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Outstanding care for our service users with learning disabilities

04 Mar 19 - 04 Mar 20

The ethos is all around recovery for people living in Herts and Bucks with learning disabilities, who are also experiencing mental health issues and/or have challenging behaviour.

At our last inspection in 2018, the Care Quality Commission (CQC) rated wards for people with a learning disability or autism at Hertfordshire Partnership University NHS Foundation Trust (HPFT) as Outstanding.

Service users receive intensive support in their communities which operates seven days a week and aims to prevent admissions to hospital wherever possible. Learning Disability professionals respond to problems in the first instance by considering options such as providing a Positive Behaviour Support Plan which is personalised to each individual. It might involve looking at ways of adapting their environment to minimise “triggers” and/or providing extra hours of care.

If admission to hospital is necessary, the average length of stay at the Dove Ward in Radlett is twelve weeks. It has state-of-the-art facilities with modern and comfortable rooms which are all ensuite. Other facilities include a sensory room, a calming room, art therapy group, a modern kitchen to help with providing independent living skills, a family room and guest facilities for visitors who need to stay overnight. The ward is staffed by a team of dedicated health professionals, providing holistic mental and physical healthcare which focuses on recovery, discharge and beyond. One of the highlights for service users is the regular visits by the therapy dogs – many of the service users take the dogs for long walks, which not only helps improve their mental wellbeing but also improves their fitness. The weekly smoothy group facilitated by the Occupational Therapist is always popular and very messy. The service users enjoy creating lots of different combinations and drinking the finished product.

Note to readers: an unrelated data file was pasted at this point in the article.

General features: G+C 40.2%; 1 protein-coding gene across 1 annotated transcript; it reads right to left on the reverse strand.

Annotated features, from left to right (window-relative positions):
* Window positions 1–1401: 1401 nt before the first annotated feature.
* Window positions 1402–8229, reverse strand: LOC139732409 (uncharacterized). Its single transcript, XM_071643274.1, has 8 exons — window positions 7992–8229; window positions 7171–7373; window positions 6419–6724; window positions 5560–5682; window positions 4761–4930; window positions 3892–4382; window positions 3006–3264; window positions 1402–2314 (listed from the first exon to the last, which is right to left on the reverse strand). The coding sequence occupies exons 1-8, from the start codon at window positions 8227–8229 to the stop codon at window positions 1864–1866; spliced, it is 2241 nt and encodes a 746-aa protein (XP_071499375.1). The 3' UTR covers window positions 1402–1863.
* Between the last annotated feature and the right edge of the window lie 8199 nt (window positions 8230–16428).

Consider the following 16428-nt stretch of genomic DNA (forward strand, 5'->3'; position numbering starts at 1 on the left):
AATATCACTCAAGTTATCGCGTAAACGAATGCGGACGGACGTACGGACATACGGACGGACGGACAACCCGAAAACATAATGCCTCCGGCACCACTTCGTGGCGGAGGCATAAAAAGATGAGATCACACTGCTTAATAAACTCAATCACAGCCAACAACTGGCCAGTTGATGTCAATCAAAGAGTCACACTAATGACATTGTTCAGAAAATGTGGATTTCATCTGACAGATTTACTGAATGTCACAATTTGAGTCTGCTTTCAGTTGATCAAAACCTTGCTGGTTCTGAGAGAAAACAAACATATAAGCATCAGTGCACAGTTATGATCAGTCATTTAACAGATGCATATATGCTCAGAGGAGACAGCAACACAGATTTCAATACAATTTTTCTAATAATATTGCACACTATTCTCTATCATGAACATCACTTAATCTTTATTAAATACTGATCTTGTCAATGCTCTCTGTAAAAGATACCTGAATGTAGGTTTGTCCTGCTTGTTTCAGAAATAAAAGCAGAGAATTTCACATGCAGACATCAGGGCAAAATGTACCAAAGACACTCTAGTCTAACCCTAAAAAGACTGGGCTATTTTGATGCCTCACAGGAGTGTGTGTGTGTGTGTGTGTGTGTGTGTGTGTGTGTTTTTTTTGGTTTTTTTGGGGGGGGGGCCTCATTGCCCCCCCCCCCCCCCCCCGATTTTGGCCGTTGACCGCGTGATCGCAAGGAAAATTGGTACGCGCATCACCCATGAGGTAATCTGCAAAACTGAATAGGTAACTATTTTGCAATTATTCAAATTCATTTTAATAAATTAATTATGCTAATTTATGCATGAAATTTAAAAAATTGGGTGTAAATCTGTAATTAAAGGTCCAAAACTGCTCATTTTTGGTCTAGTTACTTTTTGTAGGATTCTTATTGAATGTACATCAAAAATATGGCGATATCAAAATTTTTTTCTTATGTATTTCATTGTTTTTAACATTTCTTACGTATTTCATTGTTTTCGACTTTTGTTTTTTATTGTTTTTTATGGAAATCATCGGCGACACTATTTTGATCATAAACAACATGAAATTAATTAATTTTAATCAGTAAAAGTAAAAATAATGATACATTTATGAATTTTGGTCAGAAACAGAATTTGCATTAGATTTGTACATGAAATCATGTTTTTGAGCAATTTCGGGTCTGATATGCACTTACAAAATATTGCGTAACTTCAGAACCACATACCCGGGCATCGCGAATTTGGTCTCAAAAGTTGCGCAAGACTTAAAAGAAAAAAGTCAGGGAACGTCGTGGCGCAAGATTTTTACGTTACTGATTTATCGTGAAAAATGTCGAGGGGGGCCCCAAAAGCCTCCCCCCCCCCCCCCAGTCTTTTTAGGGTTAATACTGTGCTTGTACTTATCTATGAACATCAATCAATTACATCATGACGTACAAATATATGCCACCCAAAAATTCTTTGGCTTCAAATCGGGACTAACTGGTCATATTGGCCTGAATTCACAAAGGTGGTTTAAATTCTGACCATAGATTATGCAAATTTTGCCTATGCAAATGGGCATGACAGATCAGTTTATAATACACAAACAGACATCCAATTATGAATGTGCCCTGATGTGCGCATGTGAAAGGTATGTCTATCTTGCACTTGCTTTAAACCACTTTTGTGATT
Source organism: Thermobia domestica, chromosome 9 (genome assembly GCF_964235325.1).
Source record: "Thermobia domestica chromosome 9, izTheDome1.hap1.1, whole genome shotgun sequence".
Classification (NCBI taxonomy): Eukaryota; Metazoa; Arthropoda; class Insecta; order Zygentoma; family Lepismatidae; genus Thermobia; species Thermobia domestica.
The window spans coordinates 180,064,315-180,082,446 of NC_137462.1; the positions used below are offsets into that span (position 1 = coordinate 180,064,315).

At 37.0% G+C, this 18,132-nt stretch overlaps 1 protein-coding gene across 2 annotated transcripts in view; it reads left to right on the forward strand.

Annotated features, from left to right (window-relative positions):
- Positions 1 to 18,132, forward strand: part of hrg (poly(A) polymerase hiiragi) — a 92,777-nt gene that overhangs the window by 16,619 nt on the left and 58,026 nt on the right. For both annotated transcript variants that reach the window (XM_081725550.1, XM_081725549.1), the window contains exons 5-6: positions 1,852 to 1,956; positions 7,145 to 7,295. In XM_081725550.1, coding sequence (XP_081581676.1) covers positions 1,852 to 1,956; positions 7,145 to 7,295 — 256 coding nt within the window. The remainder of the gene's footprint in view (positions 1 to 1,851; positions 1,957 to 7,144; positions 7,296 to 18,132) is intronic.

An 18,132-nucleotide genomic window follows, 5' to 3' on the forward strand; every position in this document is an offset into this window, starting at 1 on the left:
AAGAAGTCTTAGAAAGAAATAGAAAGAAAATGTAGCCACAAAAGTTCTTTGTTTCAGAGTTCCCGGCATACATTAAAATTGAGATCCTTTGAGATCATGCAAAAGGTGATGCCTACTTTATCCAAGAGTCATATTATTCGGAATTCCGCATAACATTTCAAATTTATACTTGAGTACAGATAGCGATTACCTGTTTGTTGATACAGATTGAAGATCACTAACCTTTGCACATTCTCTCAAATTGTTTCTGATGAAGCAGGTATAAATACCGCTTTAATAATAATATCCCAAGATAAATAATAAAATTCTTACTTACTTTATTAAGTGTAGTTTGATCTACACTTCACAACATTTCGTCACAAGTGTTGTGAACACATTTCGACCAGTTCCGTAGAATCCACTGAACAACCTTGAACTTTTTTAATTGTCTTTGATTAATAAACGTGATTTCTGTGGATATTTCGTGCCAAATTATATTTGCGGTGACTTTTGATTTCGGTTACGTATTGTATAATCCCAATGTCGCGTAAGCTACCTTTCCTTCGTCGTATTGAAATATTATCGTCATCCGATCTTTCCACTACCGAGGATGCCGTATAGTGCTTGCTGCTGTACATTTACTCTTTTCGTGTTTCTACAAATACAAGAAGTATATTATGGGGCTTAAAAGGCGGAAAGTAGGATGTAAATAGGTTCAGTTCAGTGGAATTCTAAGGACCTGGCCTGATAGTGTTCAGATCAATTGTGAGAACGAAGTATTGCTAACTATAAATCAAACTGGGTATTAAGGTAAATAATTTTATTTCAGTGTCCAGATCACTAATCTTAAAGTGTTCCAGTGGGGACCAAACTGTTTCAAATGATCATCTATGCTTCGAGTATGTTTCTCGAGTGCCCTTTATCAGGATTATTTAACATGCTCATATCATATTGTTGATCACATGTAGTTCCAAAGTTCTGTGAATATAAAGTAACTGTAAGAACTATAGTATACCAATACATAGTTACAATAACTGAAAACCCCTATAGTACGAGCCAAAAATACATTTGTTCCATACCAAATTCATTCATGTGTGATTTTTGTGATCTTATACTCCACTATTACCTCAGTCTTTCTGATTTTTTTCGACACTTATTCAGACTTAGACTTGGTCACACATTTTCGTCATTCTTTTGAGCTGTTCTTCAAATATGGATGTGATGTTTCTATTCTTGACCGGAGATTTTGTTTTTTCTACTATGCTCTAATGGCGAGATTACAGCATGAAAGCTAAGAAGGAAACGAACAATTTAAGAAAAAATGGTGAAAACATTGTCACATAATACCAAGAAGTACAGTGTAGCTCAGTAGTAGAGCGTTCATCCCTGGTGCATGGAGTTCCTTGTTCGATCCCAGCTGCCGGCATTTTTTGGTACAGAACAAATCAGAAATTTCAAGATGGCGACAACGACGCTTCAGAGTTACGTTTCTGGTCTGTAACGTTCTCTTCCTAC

Within 72 hours of their arrival, service users have a clinical meeting and help to co-produce a comprehensive written Care Plan, to meet their specific needs that includes contributions from carers and family members as appropriate. They are also allocated a key professional from the Community Team who will work with them throughout their recovery journey and ensure a timely discharge.

An admission to Dove Ward can have added benefits. A young man from Hemel Hempstead was recently admitted as he was very unwell. Once the team had stabilised his mental health they were able to build up his independent living skills. He is now engaging in regular cooking sessions and is developing his skills to the point of being able to cook a complicated risotto, requiring only supervision and minimal verbal prompts. This is truly a hidden talent and he absolutely loves his cooking sessions, which will continue once he is discharged home.

John Fanning, HPFT’s Service Line Lead for Learning Disabilities in Hertfordshire and Buckinghamshire said: “Our Model of Care is working extremely well, but we continually strive to improve, placing service users at the centre of everything we do.

Comprehensive support is available within the community, which has significantly reduced the numbers of service users being admitted to hospital and their lengths of stay.

“Our service users, their carers and families co-produce their Care Plans with healthcare professionals and are actively involved in clinical meetings which focus on their recovery and safe discharge at the earliest opportunity.”

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